Monday, 14 July 2014
Off Key by Mark Robertson
Charlotte has supported Kyle's precarious musical career for three years. Now it's her turn. When Kyle doesn't want to play the breadwinner, she looks to a future on the other side of the Atlantic. Saxophonist Kyle has no money, no career and has now lost the love of his life. Can an autistic twelve-year-old boy and an alcoholic 'has been' be his salvation?
As a book reviewer I love to support Indie and debut writers whenever I can and today's review supports both at the same time. Mark has spent five years writing his first novel. We all know how hard it is to attract the attention of a publisher and that prompted Mark to become self published.
The first thing I have to say is, what a lovely book cover shiny and strokeable with lovely white pages. I do hate those books with cream rough paper. All you book lovers will know what I mean.
This is slightly different from my normal read as it isn't often I read a book written by a man. It's not intentional they just doesn't seem many men who write the kind of book I read.
Off Key centres on the relationship between Kyle and Charlotte. Kyle can only focus on one thing and that's his saxophone playing and trying to make a living from it in jazz clubs in the north of England. Unfortunately he not very successful at hitting the big time.
Charlotte comes from a wealthy background and her parents have disowned her for living with a loser like Kyle. Charlotte has put her plans of training to be a lawyer on the back burner as she works in a PR firm to support Kyle and keep a roof over their head. As Harry travels around with the other no hopers in his band he comes into contact with Harry a once famous saxophone player now an alcoholic living a day to day existance. At the same time Charlotte leaves. As Kyle's life descends into chaos without her can he see by looking at Harry that he could end up just like him ?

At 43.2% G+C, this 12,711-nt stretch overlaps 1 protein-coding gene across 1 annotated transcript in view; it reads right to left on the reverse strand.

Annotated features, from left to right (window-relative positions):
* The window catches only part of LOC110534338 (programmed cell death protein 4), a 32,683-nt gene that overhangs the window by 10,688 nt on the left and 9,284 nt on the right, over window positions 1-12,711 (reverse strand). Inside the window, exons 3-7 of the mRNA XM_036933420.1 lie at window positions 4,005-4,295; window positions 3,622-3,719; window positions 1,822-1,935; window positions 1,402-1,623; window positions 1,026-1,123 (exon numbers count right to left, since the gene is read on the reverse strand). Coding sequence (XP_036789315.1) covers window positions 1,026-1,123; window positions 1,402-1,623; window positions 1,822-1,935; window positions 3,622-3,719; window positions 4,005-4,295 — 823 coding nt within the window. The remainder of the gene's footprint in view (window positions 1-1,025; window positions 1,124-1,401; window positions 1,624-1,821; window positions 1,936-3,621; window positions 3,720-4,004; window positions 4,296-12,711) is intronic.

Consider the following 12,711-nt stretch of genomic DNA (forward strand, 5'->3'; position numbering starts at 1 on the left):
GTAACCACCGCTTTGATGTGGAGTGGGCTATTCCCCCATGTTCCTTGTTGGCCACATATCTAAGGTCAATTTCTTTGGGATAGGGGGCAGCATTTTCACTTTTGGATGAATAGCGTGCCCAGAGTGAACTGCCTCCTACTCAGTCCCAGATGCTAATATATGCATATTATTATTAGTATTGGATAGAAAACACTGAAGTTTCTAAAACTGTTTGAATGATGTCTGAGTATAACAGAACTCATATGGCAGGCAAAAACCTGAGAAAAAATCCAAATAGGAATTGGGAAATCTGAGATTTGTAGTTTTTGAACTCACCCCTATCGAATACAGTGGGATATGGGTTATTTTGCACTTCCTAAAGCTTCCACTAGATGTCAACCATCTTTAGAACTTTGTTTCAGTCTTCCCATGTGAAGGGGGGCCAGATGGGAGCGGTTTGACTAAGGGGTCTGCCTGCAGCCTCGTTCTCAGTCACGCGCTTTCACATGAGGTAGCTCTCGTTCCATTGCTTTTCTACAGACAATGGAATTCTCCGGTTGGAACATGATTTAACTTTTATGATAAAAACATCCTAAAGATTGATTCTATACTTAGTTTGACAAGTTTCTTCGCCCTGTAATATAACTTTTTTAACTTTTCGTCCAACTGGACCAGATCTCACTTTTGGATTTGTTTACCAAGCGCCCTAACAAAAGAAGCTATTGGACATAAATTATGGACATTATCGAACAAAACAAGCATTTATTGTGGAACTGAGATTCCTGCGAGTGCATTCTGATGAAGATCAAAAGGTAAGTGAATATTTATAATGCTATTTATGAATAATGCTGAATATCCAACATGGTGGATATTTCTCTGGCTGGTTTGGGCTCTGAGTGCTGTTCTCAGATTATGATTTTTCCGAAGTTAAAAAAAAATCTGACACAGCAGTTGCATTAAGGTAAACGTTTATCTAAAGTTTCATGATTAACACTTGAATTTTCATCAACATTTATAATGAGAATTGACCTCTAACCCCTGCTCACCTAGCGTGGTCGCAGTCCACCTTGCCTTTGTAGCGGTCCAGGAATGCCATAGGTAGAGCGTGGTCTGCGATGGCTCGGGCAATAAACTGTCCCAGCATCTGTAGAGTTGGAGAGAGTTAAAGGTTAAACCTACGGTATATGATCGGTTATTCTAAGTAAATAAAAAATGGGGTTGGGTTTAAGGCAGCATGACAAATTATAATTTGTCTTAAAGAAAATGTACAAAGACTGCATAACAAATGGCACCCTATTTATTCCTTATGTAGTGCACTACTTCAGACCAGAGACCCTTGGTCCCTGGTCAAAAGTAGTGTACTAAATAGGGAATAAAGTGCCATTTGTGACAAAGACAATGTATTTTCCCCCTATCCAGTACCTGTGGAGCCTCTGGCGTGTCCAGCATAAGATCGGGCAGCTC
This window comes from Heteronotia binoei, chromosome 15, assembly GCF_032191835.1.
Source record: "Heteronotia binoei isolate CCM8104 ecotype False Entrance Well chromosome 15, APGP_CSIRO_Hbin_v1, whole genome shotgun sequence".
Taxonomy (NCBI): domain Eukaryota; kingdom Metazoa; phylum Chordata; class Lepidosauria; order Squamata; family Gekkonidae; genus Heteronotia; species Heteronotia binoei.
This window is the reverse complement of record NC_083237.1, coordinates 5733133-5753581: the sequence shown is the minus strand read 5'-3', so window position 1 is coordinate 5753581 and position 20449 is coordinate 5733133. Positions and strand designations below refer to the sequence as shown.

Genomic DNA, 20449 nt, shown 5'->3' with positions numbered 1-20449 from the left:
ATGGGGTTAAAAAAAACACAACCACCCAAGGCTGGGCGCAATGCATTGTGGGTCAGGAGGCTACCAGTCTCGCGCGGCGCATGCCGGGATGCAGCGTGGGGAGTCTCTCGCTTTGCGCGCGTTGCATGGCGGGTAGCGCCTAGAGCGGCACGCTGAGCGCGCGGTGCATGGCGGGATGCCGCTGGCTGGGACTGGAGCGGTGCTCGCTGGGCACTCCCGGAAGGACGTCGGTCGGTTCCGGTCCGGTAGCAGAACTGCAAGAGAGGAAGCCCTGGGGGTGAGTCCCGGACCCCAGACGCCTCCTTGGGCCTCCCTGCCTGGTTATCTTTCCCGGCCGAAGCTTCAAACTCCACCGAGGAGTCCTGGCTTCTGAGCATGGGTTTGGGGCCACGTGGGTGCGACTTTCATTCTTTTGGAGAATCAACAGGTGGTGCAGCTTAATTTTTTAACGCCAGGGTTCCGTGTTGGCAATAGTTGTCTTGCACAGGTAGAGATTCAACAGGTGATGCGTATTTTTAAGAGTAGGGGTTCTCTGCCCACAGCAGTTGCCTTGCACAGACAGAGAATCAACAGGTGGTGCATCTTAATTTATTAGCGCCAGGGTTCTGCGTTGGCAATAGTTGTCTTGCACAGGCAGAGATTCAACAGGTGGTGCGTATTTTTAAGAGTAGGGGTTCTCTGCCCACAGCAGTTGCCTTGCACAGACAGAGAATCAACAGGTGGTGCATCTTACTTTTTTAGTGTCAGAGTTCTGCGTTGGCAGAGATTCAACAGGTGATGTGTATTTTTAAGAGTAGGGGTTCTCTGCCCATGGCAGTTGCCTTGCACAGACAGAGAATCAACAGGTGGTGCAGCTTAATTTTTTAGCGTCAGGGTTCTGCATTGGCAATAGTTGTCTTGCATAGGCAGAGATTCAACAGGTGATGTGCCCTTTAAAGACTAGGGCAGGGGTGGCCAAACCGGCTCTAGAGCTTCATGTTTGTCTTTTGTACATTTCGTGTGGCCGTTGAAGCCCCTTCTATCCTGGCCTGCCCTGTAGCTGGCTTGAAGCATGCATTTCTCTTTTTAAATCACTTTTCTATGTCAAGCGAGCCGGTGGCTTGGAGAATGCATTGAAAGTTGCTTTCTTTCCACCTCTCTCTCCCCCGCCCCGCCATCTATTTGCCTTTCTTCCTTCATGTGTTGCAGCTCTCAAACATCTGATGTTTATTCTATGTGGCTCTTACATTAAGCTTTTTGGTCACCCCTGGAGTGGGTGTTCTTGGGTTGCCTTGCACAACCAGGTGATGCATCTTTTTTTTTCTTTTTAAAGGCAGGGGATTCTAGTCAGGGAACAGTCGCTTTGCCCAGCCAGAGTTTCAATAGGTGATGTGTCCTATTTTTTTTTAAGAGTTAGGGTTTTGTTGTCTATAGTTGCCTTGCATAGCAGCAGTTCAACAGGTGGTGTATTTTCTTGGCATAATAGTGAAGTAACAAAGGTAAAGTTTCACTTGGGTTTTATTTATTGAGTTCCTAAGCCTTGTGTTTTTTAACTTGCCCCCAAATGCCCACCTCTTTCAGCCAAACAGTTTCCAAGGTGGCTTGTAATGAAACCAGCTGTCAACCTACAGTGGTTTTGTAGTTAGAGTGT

Kyle drove me mad for most of the book I wanted to give him a good kick. I was firmly on Charlotte's side. I mellowed a bit towards him near the end of the story.The reason for my mellowing was that he was kind and good at heart, just a bit daft.
I loved the character of Harry and wondered where it all went wrong for him. Alcohol and his saxophone were his friends and as long as he had them he was happy,or was he?
I realised reading this that it must be so frustrating being married or having a relationship with a musician,they seem to live and breathe music.
There are some really funny bits in the book with Kyle's bandmates and the things they get up to trying to get to venues in an old broken down van.
Dainty who is Charlotte's friend and co worker brings us some of the funniest and saddest moments. I loved her.
A few times in the book we meet a twelve year old autistic boy Craig who Kyle is giving free saxophone lessons too. He was so endearing and relied on his lessons much more than Kyle knew and I would have loved him to be more involved in the story.
The author is a musician and it shines through the book that he knows what he is talking about. It is just what you imagine life to be like for a band trying to make their mark. The seedy clubs and dressing rooms, the managers out to line their own pockets and the antics of the band.
I enjoyed reading Off Key and as with all books I enjoy I want to know what happens next? I think a sequel is called for. I don't want to give the ending away but I want to know what happens say in four years time.
This is the kind of book that would make a great television drama/comedy and I read on The author's website that this book started life as a screenplay so watch this space.
I want to thank Mark for sending me a copy of his book in return for an honest review, and he told me to be really honest, he said he could take it.Well Mark I didn't expect to be in tears at the end but I was (in a good way)
Off Key at Amazon Uk for kindle or paperback
Paperback from The Book Depository. Free shipping worldwide
Follow Mark Robertson on Twitter here
Mark's website where you can read the first two chapters of his book here